Page last updated at 20:01 GMT, Friday, 5 February 2010

Personal insolvency: Your stories

Cash and card

The number of people who were declared insolvent in England and Wales hit a record high in the last quarter of 2009 and during the year in full.

BBC News website readers have been telling us about their experiences of bankruptcy and debt problems.

Credit cards

I have gone bankrupt twice; once in 2000 and then again in August 2009. The first time I had a young family, I was on a low salary and we just found the bills were mounting up. I used credit cards and bank loans to pay the bills and then a consolidation loan to pay the smaller loans off.

Credit was no problem, in fact it was offered to us on a plate. I started to dread waking up in the morning because I knew the postman would just bring new bills. As much as companies say they want to help you in reality they just want their money back as quickly as possible. I just buried my head in the sand.

It wasn't until the bailiffs turned up that we decided to get help. My wife spoke to my boss and he suggested going to the Citizen's Advice Bureau. Going bankrupt was our only option. I was declared bankrupt for £50 000 and my wife £27 000.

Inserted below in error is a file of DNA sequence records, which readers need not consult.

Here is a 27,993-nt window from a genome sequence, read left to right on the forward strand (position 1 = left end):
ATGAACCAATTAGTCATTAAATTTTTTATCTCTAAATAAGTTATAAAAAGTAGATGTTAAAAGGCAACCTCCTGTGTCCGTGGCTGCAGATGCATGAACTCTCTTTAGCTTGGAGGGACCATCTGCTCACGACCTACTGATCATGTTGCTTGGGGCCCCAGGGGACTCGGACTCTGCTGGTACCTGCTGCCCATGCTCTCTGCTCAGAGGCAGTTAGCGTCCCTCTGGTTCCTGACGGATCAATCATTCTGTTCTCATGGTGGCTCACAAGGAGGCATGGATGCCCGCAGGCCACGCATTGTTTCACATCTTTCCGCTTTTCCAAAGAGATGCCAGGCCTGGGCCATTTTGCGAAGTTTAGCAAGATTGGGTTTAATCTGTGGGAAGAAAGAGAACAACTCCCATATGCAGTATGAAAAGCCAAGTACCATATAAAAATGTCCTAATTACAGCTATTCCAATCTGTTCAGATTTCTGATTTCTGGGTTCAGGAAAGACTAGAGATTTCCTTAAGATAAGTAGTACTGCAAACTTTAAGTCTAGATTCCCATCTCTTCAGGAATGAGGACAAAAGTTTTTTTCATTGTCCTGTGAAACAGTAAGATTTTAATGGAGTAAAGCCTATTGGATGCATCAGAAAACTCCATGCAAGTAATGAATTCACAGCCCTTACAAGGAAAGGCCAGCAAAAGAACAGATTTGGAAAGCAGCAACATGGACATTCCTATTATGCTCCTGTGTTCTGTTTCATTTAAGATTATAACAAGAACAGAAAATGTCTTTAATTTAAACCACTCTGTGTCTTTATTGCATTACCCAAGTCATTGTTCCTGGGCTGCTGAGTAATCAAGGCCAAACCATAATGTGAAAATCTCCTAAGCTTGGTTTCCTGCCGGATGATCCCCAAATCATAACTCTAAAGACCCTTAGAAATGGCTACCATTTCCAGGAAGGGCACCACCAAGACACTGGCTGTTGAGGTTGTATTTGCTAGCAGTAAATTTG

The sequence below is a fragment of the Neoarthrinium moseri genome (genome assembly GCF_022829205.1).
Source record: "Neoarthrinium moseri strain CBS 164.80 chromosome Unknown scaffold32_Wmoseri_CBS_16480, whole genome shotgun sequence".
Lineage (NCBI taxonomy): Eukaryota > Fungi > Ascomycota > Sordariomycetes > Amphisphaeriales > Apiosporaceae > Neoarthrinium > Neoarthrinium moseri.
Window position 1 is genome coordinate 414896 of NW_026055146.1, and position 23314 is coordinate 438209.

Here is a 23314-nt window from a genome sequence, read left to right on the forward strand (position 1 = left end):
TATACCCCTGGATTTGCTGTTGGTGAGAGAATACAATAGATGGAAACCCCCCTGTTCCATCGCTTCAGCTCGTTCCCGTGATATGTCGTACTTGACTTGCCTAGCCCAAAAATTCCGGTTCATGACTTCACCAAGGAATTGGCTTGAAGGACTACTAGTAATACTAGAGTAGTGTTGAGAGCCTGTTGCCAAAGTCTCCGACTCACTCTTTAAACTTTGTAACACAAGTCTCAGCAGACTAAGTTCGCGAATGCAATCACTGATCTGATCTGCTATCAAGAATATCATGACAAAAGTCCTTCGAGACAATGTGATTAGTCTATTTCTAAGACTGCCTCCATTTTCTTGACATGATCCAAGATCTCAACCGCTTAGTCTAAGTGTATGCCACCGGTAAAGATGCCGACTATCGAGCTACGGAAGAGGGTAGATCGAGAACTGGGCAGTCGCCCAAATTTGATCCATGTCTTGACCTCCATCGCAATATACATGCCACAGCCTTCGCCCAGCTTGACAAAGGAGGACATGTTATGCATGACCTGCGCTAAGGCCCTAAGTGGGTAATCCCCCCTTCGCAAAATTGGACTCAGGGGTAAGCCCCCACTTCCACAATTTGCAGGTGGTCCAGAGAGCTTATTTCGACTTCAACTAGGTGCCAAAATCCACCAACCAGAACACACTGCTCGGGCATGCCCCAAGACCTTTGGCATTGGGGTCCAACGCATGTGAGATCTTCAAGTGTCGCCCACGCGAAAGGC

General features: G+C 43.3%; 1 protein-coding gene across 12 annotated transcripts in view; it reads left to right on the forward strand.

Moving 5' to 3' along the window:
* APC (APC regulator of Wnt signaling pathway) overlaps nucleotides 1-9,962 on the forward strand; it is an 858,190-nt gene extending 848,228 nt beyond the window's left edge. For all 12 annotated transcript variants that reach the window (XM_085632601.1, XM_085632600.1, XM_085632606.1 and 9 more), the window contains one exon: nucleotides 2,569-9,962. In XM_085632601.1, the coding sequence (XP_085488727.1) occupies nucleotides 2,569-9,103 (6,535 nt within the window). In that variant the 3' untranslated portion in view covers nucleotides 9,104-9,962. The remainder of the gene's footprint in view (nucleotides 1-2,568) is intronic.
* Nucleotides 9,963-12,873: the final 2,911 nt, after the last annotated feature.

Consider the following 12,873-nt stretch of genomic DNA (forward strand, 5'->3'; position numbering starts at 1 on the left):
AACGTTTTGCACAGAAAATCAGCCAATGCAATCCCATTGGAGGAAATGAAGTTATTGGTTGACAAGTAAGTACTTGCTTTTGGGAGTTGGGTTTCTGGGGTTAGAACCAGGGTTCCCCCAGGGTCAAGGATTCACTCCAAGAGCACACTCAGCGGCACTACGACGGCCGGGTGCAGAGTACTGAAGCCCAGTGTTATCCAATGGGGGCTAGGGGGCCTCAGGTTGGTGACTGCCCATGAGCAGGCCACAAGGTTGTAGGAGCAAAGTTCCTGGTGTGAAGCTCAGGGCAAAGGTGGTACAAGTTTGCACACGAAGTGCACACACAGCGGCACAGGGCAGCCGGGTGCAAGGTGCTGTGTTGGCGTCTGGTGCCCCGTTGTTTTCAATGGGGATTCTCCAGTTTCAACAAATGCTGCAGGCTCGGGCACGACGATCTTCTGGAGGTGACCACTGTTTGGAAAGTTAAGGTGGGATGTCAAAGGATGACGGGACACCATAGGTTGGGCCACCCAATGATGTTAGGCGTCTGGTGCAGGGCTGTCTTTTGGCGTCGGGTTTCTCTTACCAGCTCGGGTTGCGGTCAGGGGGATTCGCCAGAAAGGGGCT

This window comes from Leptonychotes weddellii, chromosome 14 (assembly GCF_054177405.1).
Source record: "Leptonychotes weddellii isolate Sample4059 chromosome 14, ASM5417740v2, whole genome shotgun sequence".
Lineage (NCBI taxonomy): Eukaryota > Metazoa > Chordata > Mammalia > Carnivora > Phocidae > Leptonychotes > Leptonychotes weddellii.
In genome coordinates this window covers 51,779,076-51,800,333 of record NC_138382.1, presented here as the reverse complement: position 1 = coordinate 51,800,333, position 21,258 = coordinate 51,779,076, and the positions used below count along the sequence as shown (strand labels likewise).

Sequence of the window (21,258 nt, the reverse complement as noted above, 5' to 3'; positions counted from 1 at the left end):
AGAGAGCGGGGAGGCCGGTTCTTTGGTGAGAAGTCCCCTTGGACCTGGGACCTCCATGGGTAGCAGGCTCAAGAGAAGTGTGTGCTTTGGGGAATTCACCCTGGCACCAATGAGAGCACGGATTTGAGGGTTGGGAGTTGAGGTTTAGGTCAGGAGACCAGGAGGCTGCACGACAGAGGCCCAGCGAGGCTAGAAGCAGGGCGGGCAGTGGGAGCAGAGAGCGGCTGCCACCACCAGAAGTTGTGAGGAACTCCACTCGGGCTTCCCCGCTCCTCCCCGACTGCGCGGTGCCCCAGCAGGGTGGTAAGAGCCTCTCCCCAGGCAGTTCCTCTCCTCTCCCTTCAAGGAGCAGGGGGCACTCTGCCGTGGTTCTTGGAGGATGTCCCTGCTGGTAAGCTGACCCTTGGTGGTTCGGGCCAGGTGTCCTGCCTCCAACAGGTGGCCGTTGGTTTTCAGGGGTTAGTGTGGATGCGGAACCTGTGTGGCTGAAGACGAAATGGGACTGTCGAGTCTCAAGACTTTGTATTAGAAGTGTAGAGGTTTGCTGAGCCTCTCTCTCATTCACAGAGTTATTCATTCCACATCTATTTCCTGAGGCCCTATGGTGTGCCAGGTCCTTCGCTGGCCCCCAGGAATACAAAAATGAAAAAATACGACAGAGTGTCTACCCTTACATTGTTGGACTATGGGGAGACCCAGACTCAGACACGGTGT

Becoming bankrupt was a huge weight off my shoulders

Once I got over the stigma of being bankrupt, it was actually a huge weight off my shoulders. The phone calls and letters stopped. I couldn't get credit but I didn't want it and we just lived on cash.

Unfortunately it happened again last year. My wife became ill and couldn't work. I eventually had to leave my job to look after her and the family. Our money ran out before I could find a new job and we got into debt again.

I have no trust in insolvency companies and filled out all the bankruptcy forms myself. I am now working again. My company knows what happened but they are happy with the work I do and it's just not an issue for them.

I don't think it's too easy to become bankrupt. You have to prove that you haven't just been reckless with money and there are a lot of checks carried out. It's certainly not an easy option.

writing a cheque

I have been in an Individual Voluntary Arrangement (IVA) since December 2006. I owed £26 000 which has to be paid off in five years. I have made all the payments so far but I am about to be made redundant. If don't find a job, I won't be able to make the final payments and will have to declare myself bankrupt.

Being in debt is incredibly distressing. I was made redundant three times and used credit cards to pay the bills. Before I knew it, I found myself owing a lot of money. I live alone and I had people knocking on the door asking for money. I know the debts were my responsibility but things very quickly get on top of you.

I was so desperate I would have agreed to anything

I couldn't face becoming bankrupt; I wanted to pay the debts off and I didn't want the shame of my name in the paper. I was frightened my family would worry about me, in fact they still don't know about it.